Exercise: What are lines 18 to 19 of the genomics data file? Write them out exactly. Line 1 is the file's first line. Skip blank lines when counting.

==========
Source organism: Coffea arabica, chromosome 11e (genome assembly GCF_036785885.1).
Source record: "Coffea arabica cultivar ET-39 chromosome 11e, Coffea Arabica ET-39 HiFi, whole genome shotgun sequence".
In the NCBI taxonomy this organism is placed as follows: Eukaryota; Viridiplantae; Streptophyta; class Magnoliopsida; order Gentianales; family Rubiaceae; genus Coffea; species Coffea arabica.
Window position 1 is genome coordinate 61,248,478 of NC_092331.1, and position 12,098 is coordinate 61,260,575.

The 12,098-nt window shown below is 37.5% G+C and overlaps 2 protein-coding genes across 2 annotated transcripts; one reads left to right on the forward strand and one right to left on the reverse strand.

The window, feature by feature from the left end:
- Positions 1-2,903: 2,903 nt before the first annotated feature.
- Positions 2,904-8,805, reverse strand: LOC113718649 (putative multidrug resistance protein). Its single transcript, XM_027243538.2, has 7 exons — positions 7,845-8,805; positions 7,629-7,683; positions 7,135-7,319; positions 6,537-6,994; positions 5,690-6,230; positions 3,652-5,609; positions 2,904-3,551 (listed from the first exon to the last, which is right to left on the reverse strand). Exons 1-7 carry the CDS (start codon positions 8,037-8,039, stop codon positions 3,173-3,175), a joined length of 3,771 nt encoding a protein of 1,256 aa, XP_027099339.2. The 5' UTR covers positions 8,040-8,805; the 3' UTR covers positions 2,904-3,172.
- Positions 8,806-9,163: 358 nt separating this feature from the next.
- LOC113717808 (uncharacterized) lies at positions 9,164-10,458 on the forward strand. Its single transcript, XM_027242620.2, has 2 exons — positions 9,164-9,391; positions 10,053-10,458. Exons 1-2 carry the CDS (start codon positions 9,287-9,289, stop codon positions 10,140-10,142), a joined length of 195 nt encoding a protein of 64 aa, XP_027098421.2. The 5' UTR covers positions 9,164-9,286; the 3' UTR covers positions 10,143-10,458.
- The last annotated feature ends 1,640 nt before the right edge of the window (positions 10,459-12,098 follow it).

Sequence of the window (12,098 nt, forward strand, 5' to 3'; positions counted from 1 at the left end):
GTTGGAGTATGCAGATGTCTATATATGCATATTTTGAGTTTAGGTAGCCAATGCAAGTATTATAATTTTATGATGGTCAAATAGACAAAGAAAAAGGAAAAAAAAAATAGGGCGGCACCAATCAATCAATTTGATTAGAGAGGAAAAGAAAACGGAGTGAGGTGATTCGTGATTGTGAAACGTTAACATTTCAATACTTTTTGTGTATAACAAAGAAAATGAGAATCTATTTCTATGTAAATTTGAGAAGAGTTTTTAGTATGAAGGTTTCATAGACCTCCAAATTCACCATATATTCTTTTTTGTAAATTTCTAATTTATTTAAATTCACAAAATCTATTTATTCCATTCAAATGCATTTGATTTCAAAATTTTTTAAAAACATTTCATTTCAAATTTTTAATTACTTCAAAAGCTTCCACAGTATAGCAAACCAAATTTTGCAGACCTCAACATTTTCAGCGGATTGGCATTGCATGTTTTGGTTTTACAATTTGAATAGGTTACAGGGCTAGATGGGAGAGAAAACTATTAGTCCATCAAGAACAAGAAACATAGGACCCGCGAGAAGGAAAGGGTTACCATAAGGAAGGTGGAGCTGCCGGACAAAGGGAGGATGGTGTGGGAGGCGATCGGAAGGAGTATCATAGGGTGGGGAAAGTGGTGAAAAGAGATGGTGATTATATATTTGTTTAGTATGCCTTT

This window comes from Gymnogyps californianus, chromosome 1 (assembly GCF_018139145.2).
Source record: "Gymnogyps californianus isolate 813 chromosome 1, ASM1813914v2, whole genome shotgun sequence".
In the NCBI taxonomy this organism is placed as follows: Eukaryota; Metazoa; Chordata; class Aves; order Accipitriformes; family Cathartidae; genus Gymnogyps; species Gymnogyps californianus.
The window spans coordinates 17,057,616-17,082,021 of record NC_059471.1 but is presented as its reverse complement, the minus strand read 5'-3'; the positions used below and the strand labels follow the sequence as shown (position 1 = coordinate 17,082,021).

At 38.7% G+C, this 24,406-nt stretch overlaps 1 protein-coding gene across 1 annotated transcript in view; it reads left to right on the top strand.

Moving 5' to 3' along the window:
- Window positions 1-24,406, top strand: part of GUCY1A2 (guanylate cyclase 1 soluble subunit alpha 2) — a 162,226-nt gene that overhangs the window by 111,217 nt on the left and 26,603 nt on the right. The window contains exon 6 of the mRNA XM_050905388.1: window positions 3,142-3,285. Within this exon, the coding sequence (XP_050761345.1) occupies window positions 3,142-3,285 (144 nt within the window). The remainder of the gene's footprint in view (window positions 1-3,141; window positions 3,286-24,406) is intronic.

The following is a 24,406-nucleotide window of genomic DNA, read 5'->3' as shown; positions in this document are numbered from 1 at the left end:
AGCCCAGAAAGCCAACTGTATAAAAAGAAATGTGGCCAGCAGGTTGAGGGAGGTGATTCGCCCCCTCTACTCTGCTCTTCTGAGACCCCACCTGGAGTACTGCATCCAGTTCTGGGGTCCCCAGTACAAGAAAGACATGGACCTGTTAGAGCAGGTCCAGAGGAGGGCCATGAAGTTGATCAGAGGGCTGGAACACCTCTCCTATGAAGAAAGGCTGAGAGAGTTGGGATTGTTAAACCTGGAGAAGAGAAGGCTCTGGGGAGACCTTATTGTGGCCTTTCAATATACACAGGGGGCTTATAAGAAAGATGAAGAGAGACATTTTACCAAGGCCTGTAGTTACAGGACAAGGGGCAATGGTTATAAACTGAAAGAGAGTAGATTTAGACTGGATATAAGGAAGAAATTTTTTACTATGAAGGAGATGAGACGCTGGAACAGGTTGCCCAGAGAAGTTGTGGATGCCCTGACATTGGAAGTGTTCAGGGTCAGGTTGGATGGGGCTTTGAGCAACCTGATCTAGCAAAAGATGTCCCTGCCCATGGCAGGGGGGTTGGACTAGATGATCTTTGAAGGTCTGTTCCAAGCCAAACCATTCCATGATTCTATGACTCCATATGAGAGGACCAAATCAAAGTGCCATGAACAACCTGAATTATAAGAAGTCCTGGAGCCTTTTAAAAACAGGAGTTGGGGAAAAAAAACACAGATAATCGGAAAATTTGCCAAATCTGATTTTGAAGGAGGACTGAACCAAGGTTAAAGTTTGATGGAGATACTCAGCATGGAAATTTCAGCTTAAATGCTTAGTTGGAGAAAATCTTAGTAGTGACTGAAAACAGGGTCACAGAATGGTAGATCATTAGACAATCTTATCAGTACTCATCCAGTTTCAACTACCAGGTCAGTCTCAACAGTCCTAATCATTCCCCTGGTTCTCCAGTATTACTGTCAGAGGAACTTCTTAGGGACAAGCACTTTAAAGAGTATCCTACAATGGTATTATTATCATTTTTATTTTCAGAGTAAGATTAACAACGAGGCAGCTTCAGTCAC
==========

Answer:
At 38.7% G+C, this 24,406-nt stretch overlaps 1 protein-coding gene across 1 annotated transcript in view; it reads left to right on the top strand.

Moving 5' to 3' along the window: